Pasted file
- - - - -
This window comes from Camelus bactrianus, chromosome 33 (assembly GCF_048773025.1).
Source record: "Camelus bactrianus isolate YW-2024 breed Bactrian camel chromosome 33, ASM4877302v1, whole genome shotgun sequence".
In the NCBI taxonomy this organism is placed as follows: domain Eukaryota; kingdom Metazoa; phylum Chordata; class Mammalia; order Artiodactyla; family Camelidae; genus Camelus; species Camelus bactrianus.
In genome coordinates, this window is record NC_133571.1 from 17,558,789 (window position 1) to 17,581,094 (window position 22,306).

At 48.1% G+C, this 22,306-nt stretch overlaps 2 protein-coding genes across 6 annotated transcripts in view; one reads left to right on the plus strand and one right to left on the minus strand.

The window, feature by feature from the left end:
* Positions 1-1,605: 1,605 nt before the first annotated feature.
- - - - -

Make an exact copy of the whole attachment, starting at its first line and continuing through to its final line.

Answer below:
This window comes from Camelus bactrianus, chromosome 33 (assembly GCF_048773025.1).
Source record: "Camelus bactrianus isolate YW-2024 breed Bactrian camel chromosome 33, ASM4877302v1, whole genome shotgun sequence".
In the NCBI taxonomy this organism is placed as follows: domain Eukaryota; kingdom Metazoa; phylum Chordata; class Mammalia; order Artiodactyla; family Camelidae; genus Camelus; species Camelus bactrianus.
In genome coordinates, this window is record NC_133571.1 from 17,558,789 (window position 1) to 17,581,094 (window position 22,306).

At 48.1% G+C, this 22,306-nt stretch overlaps 2 protein-coding genes across 6 annotated transcripts in view; one reads left to right on the plus strand and one right to left on the minus strand.

The window, feature by feature from the left end:
* Positions 1-1,605: 1,605 nt before the first annotated feature.